Motive, Motive, and Motive

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40 The student is not above the teacher, but everyone who is fully trained will be like their teacher. 41 “Why do you look at the speck of sawdust in your brother’s eye and pay no attention to the plank in your own eye? 42 How can you say to your brother, ‘Brother, let me take the speck out of your eye,’ when you yourself fail to see the plank in your own eye? You hypocrite, first take the plank out of your eye, and then you will see clearly to remove the speck from your brother’s eye.

Luke 6:40-43


Verse 42- To put it plainly, this would be a man who tells his friend whom he knows has a problem with lust to deal with it and yet, this same man who rebuked his friend actually has an ongoing extra-marital affair. Talk about the plank (the real act of committing adultery) versus  a speck (committing adultery in a person’s heart).

The 1st man’s motive is not towards a desire to make his friend whole and be right with God, but rather to elevate himself and appear to look more righteous than his friend.

– First take the plank out of your eye – When a person is right with God, and tells another person what they see is a problematic area, God sees the motive. Even though it can be misconstrued by people, glory in the fact that you are within bounds to resume your duty of leading someone to get right with God and of course one also has to be mature to take a rebuke.

I once shared good fellowship with an ex-friend, a woman whom I will call “Emme.” Everything was great in the beginning. She was my neighbor and whenever I baked or cooked something special for a certain occasion, I would have my son take some to her house. She reciprocated and she made it known that I can’t give her something without her feeling to give something back. I was taken aback by that mentality but I kept it to myself.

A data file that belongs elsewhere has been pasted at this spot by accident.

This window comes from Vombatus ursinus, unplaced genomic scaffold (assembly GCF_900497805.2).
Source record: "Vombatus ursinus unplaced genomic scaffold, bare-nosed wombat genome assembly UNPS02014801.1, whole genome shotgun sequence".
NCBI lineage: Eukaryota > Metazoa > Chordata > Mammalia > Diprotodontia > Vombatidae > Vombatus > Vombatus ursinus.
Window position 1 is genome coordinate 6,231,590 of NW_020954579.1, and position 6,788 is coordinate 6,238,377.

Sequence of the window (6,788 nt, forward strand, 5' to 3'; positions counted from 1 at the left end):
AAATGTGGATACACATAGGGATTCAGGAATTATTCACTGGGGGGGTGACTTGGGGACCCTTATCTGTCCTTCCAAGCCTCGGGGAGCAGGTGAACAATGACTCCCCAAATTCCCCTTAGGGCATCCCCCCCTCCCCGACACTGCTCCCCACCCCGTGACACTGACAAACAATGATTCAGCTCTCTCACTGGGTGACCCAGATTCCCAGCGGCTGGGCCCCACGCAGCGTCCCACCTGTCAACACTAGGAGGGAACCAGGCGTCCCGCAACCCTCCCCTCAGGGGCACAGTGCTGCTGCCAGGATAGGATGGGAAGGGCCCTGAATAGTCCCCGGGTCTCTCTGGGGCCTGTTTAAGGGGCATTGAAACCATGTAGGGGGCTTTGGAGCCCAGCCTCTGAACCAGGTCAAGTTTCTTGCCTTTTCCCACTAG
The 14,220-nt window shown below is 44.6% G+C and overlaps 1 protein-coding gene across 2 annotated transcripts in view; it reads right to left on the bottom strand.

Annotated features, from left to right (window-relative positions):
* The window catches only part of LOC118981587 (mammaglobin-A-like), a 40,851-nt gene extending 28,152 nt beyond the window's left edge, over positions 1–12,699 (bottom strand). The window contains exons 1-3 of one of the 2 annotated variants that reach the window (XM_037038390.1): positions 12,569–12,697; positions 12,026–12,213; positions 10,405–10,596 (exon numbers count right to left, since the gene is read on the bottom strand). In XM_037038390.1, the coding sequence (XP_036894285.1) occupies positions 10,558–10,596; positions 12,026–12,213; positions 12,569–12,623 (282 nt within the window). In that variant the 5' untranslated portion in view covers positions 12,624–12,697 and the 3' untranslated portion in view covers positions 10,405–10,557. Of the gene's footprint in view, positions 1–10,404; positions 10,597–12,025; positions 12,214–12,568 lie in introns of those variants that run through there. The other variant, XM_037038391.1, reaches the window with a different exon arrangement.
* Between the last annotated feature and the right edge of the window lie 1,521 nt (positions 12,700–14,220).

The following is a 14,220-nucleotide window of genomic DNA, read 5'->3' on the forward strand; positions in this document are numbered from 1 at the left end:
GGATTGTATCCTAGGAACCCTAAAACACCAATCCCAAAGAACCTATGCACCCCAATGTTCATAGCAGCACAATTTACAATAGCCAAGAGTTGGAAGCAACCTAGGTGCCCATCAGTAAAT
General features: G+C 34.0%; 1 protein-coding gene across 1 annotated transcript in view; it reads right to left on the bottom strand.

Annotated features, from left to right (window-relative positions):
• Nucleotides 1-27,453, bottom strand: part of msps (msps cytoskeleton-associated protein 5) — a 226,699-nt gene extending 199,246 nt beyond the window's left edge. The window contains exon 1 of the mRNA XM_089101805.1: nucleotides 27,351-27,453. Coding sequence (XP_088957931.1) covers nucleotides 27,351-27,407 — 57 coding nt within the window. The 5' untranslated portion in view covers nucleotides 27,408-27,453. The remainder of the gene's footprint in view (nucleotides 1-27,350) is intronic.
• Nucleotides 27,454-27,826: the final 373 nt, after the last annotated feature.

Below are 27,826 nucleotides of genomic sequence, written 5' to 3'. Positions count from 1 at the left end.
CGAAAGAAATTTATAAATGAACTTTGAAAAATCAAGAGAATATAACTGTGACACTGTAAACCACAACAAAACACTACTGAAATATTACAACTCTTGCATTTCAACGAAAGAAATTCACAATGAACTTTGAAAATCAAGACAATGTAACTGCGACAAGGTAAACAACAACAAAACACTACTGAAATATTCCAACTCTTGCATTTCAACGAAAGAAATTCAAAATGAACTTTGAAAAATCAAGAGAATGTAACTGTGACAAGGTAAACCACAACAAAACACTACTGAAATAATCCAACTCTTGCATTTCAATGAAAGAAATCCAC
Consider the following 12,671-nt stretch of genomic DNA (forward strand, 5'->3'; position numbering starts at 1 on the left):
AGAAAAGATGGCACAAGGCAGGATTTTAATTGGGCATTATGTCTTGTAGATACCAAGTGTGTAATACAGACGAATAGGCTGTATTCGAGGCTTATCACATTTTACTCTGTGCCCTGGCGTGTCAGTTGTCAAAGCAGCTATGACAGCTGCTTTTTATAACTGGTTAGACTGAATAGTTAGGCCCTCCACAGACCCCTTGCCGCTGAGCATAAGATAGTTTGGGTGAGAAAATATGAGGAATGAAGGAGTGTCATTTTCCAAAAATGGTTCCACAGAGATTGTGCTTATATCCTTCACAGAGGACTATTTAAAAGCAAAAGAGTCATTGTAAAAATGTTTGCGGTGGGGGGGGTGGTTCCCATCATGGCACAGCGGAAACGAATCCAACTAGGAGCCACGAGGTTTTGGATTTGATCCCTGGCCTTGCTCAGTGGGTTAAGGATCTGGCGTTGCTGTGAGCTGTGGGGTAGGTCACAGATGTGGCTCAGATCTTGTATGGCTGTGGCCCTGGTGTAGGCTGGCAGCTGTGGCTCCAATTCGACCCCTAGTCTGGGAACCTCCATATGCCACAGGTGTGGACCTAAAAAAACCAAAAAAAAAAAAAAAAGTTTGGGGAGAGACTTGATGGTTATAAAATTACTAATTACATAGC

She claimed to be a Christian but she would call my house and badmouth her coworkers. It got to the point where I cringed to even pick up her phone calls as it apparently was a habit. I would listen to her and when I wanted to talk and explain about theological issues, she had the tendency to change the subject.

Emme happened to be a divorcée. She was lonely. She would come to our house and we shared some good laughs. For a time she became part of my family. Then one day, she found a man. This man happened to be in the process of getting a divorce and here she was, dating this man who was clearly still married in the eyes of God and of the court to someone else.

Emme’s ex-husband was unfaithful to her. I asked her if it didn’t bother her to be the third wheel in someone else’s marriage and asked how it felt like to be the wife of a man who was leaving her for someone else. She explains the man she was dating was separated and that I was judging her and that I called her an adulterer which I never did. She knew the clear implication but because I said something to her about what she was doing, she went as far as attacking my family and my character.

God is so good as I was feeling quite awful that day, I heard a message from a pastor which was very timely about the exact situation I was going through. People won’t take it especially if you point truth but don’t get discouraged. Needless to say, that immediately boosted my morale.

I had no choice but to sever my toxic relationship with Emme. Since we live in a world where being politically correct has become a way of life, it has become common practice for people, even Christians, to stay quiet when something needs to be called for what it is. Of course I didn’t say she was an adulterer, her own actions condemned her.

Will people misunderstand? Of course. All the time. Jesus in the flesh spoke nothing but the truth and yet, because His words were ever so piercing, the Jews wanted to hurl him off a cliff (see Luke 4:25-29).

Point of the story is, God sees every person’s motive. He is so awesome that even when a finite person who cannot fully discern someone’s intent sees it differently, He sends a word of comfort to confirm whether you are doing right or doing wrong. What matters the most is that your own conscience does not condemn you, and since we are still in this corruptible body, this is where we are rightly called to exercise Matthew 5:44 via Young’s Literal translation to “pray for those accusing you falsely.”

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